Phoenix Zoo

455 N Galvin Pkwy, Phoenix, AZ 85008

Attracting over 43 million guests into its gates since 1962, the Phoenix Zoo is a must-see location for anyone visiting the sunny city of Phoenix. With more than 1400 animals, including more than 30 various endangered species, the Zoo has animals for everybody to see, from tiny prairie dogs to massive elephants. Furthermore, there are a variety of programs and activities for both young and old alike. A Zoo as impressive as this one doesn’t come without an impressive history that should be considered.

The idea of having a zoo in Phoenix came about in early 1961, when Robert Emery Maytag (grandson of the founder of the massive Maytag appliances monopoly), along with his friends, congregated together to discuss the possibility of opening such an attraction. They felt that the people of Arizona were lacking a zoo that was desperately needed. The project officially began on April 27, 1961, when the Arizona Zoological Society convened its first meeting.

However, less than a year later, Robert E. Maytag passed at age 38 due to pneumonia. Almost killing the progress on the zoo, his dedicated followers, under the lead of his wife, Nancy Maytag, kept the project going. His untimely death motivated the completion of the zoo in his honor, and a campaign was set out in the Phoenix area to ‘Build the Zoo in ’62!,’ as the slogan went. The campaign spread from imprints on small grocery bags to being plastered on empty storefronts, gaining media attention.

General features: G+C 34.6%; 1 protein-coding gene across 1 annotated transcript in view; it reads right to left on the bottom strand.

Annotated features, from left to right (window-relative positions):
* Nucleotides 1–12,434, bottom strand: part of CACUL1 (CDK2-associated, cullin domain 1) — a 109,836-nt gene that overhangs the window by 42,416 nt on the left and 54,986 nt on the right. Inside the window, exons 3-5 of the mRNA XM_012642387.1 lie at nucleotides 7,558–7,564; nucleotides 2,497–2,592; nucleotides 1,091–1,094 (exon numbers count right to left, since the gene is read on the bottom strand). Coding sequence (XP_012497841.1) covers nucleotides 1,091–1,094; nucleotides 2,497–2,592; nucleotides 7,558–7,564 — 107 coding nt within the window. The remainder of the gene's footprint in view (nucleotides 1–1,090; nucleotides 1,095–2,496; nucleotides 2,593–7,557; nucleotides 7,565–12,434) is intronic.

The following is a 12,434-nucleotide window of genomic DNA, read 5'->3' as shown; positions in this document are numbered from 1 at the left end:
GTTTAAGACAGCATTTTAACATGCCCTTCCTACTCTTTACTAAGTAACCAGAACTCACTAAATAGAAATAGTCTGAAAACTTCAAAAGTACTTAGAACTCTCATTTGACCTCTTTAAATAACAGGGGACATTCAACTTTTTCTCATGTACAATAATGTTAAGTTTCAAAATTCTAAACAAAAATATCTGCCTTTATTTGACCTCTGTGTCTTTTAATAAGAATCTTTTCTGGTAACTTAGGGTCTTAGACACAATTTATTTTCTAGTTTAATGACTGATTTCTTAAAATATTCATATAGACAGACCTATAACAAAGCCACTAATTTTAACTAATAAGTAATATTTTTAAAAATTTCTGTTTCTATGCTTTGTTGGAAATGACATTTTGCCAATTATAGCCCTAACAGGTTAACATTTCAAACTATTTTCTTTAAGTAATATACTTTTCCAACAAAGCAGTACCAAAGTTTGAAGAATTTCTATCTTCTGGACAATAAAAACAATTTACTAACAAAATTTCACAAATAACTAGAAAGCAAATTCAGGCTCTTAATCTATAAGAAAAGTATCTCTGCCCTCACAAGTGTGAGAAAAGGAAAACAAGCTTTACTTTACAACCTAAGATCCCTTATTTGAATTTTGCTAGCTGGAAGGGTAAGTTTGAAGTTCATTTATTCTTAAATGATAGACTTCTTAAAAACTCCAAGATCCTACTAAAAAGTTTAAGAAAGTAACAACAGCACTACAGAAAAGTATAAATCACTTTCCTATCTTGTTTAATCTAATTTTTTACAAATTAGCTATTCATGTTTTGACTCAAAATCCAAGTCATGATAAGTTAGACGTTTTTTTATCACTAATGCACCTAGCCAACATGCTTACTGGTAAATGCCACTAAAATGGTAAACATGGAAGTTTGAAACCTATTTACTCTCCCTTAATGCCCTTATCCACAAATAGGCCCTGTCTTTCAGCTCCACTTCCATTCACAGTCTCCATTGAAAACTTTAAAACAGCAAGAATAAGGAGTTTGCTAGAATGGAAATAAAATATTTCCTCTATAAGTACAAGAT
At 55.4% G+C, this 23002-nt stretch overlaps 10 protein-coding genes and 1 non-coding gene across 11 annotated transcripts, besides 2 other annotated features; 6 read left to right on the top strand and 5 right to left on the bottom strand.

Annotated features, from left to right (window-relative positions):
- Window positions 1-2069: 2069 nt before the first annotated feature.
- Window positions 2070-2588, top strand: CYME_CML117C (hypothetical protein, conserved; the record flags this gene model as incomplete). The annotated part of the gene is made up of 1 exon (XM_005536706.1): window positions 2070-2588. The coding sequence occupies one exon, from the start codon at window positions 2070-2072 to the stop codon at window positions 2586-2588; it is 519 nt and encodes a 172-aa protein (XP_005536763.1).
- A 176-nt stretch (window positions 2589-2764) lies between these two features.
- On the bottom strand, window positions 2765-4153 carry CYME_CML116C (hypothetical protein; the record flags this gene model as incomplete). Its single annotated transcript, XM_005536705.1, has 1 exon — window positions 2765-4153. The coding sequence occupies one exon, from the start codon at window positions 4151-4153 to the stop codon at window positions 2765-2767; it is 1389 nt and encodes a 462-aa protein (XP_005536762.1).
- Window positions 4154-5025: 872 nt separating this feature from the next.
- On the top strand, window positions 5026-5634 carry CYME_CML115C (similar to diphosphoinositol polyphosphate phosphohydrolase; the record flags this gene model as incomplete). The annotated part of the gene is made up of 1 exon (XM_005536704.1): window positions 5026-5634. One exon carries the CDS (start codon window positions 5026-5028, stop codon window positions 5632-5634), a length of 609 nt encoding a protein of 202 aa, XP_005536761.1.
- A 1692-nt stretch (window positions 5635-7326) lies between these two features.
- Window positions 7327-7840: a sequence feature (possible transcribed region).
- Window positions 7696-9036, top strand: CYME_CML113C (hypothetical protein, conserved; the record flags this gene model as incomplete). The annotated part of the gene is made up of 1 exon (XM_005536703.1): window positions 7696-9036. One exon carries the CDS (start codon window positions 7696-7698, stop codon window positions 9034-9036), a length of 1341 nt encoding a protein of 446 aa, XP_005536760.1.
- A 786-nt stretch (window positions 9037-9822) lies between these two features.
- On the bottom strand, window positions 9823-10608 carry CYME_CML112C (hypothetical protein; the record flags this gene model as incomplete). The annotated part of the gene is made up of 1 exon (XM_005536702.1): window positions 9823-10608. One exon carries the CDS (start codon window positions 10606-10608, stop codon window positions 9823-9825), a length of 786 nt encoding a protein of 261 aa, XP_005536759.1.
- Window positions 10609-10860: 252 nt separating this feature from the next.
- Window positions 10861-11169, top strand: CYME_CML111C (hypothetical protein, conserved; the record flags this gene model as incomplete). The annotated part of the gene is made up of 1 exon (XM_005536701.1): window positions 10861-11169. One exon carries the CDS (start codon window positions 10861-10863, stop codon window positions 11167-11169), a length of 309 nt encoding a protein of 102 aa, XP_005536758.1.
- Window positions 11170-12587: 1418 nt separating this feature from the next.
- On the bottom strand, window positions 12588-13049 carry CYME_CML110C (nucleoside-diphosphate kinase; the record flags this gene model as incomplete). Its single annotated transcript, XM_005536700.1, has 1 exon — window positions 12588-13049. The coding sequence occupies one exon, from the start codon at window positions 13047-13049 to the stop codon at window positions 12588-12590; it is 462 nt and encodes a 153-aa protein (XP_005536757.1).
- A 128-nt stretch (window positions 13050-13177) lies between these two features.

The ‘Build the Zoo in ’62!’ slogan was fulfilled on November 21, 1962, with the opening of the Maytag Zoo. To gain more support from the community, the zoo was renamed ‘Phoenix Zoo’ in 1963. Later that year, a banker by the name of Earl Bimson took leadership of the zoo, and quickly gained financial support for the zoo. Along with financial stability, the zoo received media attention (as mentioned above) that allowed it to remain popular, attracting more help and donations from the community until it was a sound and prominent attraction.

Maytag’s dream of a Phoenix zoo came true. Although it wasn’t initially smooth sailing, with the opening months of the zoo facing financial tribulation, his dedicated colleagues made sure that the zoo was maintained. With the help of the community, the zoo was able to prove itself a worthy attraction and stay afloat.

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